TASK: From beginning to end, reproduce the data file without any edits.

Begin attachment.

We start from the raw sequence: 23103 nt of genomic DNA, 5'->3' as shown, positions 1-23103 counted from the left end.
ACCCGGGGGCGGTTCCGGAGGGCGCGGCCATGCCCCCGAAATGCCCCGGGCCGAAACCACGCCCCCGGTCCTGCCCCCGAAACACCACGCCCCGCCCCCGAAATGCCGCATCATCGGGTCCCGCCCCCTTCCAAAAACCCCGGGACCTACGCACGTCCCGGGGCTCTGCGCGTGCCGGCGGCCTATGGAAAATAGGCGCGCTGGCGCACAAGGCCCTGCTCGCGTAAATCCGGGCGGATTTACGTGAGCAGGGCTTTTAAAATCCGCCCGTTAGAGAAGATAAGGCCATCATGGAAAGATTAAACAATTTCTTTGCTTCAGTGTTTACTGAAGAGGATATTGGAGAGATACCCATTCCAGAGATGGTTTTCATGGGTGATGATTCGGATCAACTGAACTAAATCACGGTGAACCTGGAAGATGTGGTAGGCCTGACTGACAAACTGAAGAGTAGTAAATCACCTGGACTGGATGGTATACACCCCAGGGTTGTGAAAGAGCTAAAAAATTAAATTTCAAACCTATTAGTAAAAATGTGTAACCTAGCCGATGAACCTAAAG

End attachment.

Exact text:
We start from the raw sequence: 23103 nt of genomic DNA, 5'->3' as shown, positions 1-23103 counted from the left end.
ACCCGGGGGCGGTTCCGGAGGGCGCGGCCATGCCCCCGAAATGCCCCGGGCCGAAACCACGCCCCCGGTCCTGCCCCCGAAACACCACGCCCCGCCCCCGAAATGCCGCATCATCGGGTCCCGCCCCCTTCCAAAAACCCCGGGACCTACGCACGTCCCGGGGCTCTGCGCGTGCCGGCGGCCTATGGAAAATAGGCGCGCTGGCGCACAAGGCCCTGCTCGCGTAAATCCGGGCGGATTTACGTGAGCAGGGCTTTTAAAATCCGCCCGTTAGAGAAGATAAGGCCATCATGGAAAGATTAAACAATTTCTTTGCTTCAGTGTTTACTGAAGAGGATATTGGAGAGATACCCATTCCAGAGATGGTTTTCATGGGTGATGATTCGGATCAACTGAACTAAATCACGGTGAACCTGGAAGATGTGGTAGGCCTGACTGACAAACTGAAGAGTAGTAAATCACCTGGACTGGATGGTATACACCCCAGGGTTGTGAAAGAGCTAAAAAATTAAATTTCAAACCTATTAGTAAAAATGTGTAACCTAGCCGATGAACCTAAAG